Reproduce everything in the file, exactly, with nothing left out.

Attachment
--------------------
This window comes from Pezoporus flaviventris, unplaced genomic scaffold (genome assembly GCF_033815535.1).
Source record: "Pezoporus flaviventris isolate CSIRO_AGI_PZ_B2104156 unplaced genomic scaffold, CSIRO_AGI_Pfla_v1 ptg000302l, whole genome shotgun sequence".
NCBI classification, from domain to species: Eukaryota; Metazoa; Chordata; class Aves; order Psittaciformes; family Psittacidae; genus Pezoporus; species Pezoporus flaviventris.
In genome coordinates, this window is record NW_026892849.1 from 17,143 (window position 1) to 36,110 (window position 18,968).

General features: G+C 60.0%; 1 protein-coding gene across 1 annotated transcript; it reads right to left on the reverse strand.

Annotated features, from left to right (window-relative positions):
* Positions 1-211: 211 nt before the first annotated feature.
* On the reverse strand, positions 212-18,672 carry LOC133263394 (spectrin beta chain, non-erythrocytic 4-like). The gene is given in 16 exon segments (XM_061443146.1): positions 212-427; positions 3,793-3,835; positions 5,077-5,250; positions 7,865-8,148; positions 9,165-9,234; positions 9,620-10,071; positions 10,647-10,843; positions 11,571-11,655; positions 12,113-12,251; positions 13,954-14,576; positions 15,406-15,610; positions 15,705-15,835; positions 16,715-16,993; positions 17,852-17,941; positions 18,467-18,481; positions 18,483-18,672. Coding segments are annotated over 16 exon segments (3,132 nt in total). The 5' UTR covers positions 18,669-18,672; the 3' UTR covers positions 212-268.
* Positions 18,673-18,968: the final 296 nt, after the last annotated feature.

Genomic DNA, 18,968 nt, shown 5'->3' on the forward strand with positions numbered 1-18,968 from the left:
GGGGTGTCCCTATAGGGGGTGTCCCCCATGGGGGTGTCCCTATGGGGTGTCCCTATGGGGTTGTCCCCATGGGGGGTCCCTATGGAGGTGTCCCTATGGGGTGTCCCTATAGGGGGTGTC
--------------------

This window comes from Pezoporus flaviventris, unplaced genomic scaffold (genome assembly GCF_033815535.1).
Source record: "Pezoporus flaviventris isolate CSIRO_AGI_PZ_B2104156 unplaced genomic scaffold, CSIRO_AGI_Pfla_v1 ptg000302l, whole genome shotgun sequence".
NCBI classification, from domain to species: Eukaryota; Metazoa; Chordata; class Aves; order Psittaciformes; family Psittacidae; genus Pezoporus; species Pezoporus flaviventris.
In genome coordinates, this window is record NW_026892849.1 from 17,143 (window position 1) to 36,110 (window position 18,968).

General features: G+C 60.0%; 1 protein-coding gene across 1 annotated transcript; it reads right to left on the reverse strand.

Annotated features, from left to right (window-relative positions):
* Positions 1-211: 211 nt before the first annotated feature.
* On the reverse strand, positions 212-18,672 carry LOC133263394 (spectrin beta chain, non-erythrocytic 4-like). The gene is given in 16 exon segments (XM_061443146.1): positions 212-427; positions 3,793-3,835; positions 5,077-5,250; positions 7,865-8,148; positions 9,165-9,234; positions 9,620-10,071; positions 10,647-10,843; positions 11,571-11,655; positions 12,113-12,251; positions 13,954-14,576; positions 15,406-15,610; positions 15,705-15,835; positions 16,715-16,993; positions 17,852-17,941; positions 18,467-18,481; positions 18,483-18,672. Coding segments are annotated over 16 exon segments (3,132 nt in total). The 5' UTR covers positions 18,669-18,672; the 3' UTR covers positions 212-268.
* Positions 18,673-18,968: the final 296 nt, after the last annotated feature.

Genomic DNA, 18,968 nt, shown 5'->3' on the forward strand with positions numbered 1-18,968 from the left:
GGGGTGTCCCTATAGGGGGTGTCCCCCATGGGGGTGTCCCTATGGGGTGTCCCTATGGGGTTGTCCCCATGGGGGGTCCCTATGGAGGTGTCCCTATGGGGTGTCCCTATAGGGGGTGTC